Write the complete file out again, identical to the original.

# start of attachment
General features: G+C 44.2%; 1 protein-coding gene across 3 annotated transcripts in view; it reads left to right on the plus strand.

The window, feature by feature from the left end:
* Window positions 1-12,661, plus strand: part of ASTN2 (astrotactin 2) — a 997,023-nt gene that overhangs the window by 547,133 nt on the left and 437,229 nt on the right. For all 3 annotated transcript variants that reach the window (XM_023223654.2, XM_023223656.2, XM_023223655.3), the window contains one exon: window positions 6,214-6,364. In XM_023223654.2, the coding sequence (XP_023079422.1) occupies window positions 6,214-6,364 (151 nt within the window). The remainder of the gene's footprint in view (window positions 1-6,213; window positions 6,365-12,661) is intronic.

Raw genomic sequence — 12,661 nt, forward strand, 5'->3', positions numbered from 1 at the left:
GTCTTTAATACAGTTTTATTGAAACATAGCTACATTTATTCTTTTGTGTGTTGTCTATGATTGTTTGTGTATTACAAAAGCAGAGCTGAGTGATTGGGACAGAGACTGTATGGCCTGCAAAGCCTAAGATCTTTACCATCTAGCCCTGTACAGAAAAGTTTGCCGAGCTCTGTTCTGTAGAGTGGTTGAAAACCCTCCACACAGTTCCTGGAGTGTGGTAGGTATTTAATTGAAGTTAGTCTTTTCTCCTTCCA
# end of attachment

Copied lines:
General features: G+C 44.2%; 1 protein-coding gene across 3 annotated transcripts in view; it reads left to right on the plus strand.

The window, feature by feature from the left end:
* Window positions 1-12,661, plus strand: part of ASTN2 (astrotactin 2) — a 997,023-nt gene that overhangs the window by 547,133 nt on the left and 437,229 nt on the right. For all 3 annotated transcript variants that reach the window (XM_023223654.2, XM_023223656.2, XM_023223655.3), the window contains one exon: window positions 6,214-6,364. In XM_023223654.2, the coding sequence (XP_023079422.1) occupies window positions 6,214-6,364 (151 nt within the window). The remainder of the gene's footprint in view (window positions 1-6,213; window positions 6,365-12,661) is intronic.

Raw genomic sequence — 12,661 nt, forward strand, 5'->3', positions numbered from 1 at the left:
GTCTTTAATACAGTTTTATTGAAACATAGCTACATTTATTCTTTTGTGTGTTGTCTATGATTGTTTGTGTATTACAAAAGCAGAGCTGAGTGATTGGGACAGAGACTGTATGGCCTGCAAAGCCTAAGATCTTTACCATCTAGCCCTGTACAGAAAAGTTTGCCGAGCTCTGTTCTGTAGAGTGGTTGAAAACCCTCCACACAGTTCCTGGAGTGTGGTAGGTATTTAATTGAAGTTAGTCTTTTCTCCTTCCA